Depression and anxiety - symptoms of “caregiver burden” - also present among people caring for their sick pets, a study suggests.

Just as having pets is found to be helpful  - especially for elderly people - caring for sick ones is just as devastating, according to a new research by the Kent State University in Ohio, United States.

The university researchers, in cooperation with veterinarians from the Stow Kent Animal Hospital and Metropolitan Animal Hospital, looked at 238 pet owners (of either dogs or cats) who were recruited via social media.

One hundred nineteen owners have healthy pets, the other half, also 119, have pets with chronic or terminal illness.

Both groups of  pet owners were assessed through questionnaires and testing scales, which were patterned from studies which tested caregiving relationships among humans.

The researchers assessed the pet owners’ stress, depressive symptoms, anxiety, quality of life and their level of caregiver burden.

It turned out that the effects of caring for sick pets are comparable to that of caring for family members with dementia, a wide range of symptoms associated with memory decline.  

“The effects of caregiving for a sick pet - burden, stress, anxiety, depression, low quality of life - are in many ways similar to what we see in a person caring for a sick family member, for example, a parent with dementia,” according to Mary Beth Spitznagel, Ph. D., lead researcher and clinical neuropsychologist, who’s also done studies on caregiver burden among family members with dementia patient.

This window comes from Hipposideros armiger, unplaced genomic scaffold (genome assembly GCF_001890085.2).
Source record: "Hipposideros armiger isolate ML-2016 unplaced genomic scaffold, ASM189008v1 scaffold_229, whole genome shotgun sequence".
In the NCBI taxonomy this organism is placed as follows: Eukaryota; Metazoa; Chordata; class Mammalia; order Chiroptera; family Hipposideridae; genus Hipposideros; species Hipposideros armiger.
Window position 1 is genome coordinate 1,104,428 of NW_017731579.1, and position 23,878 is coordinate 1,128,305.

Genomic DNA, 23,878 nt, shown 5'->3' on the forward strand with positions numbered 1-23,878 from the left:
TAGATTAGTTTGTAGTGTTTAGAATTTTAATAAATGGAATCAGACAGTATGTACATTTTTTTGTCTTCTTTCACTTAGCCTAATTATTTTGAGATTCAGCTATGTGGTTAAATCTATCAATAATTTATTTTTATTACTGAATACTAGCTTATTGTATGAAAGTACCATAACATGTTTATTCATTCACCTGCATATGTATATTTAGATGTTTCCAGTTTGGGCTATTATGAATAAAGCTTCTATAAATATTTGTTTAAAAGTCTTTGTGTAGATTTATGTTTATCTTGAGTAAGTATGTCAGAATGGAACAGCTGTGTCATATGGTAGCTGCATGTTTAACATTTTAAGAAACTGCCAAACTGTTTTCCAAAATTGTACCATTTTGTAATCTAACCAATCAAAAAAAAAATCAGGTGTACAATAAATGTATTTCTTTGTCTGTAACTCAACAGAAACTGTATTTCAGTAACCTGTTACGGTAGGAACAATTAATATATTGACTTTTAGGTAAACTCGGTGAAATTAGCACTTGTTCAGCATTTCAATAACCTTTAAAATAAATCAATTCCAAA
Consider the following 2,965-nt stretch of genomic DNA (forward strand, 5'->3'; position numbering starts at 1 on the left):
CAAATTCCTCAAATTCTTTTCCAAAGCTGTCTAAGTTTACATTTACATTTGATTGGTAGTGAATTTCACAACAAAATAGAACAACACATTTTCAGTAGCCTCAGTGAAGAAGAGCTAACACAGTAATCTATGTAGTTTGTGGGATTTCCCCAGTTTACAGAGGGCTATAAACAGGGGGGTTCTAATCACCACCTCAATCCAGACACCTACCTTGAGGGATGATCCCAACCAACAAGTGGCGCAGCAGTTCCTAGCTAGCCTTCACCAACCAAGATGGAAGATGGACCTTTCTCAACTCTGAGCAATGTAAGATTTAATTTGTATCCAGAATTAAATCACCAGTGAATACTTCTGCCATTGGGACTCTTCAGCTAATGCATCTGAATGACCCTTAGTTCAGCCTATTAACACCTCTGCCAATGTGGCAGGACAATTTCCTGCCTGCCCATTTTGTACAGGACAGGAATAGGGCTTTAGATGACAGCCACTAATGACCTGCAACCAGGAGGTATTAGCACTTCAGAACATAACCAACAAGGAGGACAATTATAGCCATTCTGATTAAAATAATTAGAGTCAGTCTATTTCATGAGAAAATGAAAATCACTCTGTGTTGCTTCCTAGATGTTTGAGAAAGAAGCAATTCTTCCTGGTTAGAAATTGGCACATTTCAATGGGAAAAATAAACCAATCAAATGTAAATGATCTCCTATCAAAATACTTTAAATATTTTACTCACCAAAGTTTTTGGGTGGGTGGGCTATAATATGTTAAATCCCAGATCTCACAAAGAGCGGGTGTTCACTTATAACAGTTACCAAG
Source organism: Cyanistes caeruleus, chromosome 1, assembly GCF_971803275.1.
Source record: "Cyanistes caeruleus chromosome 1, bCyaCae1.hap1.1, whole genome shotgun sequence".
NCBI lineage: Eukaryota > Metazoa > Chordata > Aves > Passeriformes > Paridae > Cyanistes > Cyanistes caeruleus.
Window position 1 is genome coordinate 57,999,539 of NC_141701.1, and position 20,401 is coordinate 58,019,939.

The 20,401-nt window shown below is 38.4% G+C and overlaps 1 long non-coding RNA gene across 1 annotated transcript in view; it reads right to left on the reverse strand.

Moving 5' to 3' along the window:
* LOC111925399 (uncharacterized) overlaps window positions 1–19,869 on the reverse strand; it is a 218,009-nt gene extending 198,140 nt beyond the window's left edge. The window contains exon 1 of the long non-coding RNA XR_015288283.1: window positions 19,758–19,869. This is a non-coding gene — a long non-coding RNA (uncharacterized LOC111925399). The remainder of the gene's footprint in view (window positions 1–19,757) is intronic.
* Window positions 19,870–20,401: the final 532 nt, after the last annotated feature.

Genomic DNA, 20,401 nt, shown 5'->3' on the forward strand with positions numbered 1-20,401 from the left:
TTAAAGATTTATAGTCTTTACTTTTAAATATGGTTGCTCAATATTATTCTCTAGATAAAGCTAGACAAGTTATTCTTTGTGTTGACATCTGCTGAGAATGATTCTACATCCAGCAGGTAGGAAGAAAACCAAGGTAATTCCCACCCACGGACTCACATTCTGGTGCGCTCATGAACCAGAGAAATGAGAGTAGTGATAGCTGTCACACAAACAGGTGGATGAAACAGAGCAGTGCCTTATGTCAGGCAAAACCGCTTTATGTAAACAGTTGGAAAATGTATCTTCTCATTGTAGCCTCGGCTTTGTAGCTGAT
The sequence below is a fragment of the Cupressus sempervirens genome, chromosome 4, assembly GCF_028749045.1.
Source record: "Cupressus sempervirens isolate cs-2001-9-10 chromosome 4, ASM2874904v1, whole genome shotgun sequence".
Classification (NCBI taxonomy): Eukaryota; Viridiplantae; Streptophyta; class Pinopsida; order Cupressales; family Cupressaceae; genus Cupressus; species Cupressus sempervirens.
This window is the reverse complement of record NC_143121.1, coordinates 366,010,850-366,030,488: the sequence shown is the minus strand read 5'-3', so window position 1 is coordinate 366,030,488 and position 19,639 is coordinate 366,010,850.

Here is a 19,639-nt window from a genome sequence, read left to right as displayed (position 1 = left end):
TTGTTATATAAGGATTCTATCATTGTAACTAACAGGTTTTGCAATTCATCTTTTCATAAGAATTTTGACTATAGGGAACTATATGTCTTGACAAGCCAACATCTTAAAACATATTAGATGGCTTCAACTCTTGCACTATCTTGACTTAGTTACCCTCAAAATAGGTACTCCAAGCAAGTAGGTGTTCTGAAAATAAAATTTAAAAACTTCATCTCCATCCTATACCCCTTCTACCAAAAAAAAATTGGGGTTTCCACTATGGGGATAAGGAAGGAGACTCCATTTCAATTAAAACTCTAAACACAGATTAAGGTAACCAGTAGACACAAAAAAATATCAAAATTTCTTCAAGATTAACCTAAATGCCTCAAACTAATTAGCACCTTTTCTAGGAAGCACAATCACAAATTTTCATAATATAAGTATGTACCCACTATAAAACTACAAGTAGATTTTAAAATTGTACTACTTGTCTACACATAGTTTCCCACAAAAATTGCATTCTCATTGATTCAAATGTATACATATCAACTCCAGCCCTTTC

This is the first study which analyzed the effects of pet caregiver burden to people.

She explained that caring for sick pets might be overwhelming for some, as there is constant attention, sleepless nights and weekly trips to the doctors. People might be having difficulty managing all these which lead to stress, anxiety and depression.

She noted that 85 percent of families with pets consider their pet as a family member.

“Over the years, I’ve worked with dementia caregivers who seek counseling for these issues, and I’ve heard similar comments from some of our pet caregivers,” she said.

Spitznagel signaled that more work should be done to help relieve pet caregiver burden on humans, but the initial step would be to make them realize that having a pet foremost will take personal toll on their own lives.

“They need to know it is okay to feel stressed out by the situation, acknowledging the stress doesn’t mean they love their pet any less,” she said. MIMS

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